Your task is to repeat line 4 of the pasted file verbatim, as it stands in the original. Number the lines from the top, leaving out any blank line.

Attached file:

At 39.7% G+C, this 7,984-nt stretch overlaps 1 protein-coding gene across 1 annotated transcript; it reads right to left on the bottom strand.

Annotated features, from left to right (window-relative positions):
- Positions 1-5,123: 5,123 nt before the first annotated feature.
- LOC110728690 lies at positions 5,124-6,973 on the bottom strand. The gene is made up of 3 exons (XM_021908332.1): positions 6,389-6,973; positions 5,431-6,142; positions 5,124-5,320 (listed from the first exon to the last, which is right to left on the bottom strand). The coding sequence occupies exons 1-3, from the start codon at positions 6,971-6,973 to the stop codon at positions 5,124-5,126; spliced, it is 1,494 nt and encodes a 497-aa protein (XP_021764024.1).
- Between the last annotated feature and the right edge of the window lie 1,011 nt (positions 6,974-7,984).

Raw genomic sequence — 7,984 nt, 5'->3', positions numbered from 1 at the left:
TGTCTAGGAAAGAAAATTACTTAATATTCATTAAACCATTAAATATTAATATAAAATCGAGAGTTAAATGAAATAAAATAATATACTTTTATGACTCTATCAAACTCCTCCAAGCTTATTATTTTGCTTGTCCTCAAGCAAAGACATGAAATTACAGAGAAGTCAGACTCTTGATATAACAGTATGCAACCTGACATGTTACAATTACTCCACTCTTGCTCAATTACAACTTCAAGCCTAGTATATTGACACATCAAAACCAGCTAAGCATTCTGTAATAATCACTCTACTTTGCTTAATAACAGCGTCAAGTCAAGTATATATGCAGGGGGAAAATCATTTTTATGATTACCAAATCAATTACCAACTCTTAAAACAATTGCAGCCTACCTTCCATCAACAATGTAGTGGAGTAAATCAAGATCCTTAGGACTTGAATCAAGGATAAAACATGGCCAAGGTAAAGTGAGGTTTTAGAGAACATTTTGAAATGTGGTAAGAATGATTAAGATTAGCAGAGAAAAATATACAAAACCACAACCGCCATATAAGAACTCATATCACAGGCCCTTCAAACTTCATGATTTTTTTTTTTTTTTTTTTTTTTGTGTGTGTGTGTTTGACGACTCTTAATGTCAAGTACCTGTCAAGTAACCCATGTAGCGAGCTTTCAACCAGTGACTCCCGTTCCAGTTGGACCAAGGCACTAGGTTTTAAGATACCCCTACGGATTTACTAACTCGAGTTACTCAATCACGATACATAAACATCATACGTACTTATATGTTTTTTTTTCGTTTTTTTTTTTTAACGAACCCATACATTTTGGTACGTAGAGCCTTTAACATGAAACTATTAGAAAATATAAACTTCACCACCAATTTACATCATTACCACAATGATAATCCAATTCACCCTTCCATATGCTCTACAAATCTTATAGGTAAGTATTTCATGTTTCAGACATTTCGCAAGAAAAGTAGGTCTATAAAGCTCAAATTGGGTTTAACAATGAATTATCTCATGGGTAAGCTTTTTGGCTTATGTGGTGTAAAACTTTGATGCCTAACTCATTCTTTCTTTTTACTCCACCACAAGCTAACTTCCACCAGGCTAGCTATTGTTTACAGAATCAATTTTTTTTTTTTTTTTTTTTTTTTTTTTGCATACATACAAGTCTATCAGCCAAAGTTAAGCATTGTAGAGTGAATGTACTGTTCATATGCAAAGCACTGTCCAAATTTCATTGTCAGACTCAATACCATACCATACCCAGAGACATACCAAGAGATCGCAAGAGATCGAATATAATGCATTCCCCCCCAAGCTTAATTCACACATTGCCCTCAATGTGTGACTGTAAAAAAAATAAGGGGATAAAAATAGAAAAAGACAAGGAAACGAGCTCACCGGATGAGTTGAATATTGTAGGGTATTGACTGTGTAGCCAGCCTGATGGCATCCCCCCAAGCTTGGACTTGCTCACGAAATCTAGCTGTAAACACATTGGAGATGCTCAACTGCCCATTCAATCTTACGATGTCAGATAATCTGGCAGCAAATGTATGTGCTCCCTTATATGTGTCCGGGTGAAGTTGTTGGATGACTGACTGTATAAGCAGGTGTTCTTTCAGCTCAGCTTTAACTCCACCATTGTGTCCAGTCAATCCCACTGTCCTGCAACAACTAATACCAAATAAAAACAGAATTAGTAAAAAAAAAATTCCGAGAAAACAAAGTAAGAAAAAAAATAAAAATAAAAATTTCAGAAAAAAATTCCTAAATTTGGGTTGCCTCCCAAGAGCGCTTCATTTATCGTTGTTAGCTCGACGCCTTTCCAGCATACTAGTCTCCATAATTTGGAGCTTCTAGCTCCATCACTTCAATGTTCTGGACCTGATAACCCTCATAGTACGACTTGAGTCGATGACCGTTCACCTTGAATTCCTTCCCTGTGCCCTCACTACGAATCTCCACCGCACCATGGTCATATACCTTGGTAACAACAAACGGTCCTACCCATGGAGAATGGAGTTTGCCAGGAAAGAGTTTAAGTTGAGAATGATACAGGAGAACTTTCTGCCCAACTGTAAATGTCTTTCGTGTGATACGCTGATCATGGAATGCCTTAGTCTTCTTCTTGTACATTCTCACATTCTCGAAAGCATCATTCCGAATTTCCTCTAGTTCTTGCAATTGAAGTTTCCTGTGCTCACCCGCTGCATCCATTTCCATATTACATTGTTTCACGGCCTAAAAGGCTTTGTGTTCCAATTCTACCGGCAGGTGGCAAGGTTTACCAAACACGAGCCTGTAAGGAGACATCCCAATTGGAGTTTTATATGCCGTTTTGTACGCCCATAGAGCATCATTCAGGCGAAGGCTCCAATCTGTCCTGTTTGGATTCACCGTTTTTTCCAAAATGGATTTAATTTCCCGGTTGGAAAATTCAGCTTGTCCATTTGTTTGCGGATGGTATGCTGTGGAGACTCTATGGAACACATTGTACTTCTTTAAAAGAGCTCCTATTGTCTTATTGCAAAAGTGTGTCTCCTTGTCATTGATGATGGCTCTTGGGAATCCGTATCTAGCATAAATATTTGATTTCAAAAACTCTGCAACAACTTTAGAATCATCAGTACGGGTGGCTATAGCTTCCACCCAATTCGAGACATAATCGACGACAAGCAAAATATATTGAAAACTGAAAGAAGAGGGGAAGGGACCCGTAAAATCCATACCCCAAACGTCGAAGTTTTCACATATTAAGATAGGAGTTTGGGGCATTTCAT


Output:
- LOC110728690 lies at positions 5,124-6,973 on the bottom strand. The gene is made up of 3 exons (XM_021908332.1): positions 6,389-6,973; positions 5,431-6,142; positions 5,124-5,320 (listed from the first exon to the last, which is right to left on the bottom strand). The coding sequence occupies exons 1-3, from the start codon at positions 6,971-6,973 to the stop codon at positions 5,124-5,126; spliced, it is 1,494 nt and encodes a 497-aa protein (XP_021764024.1).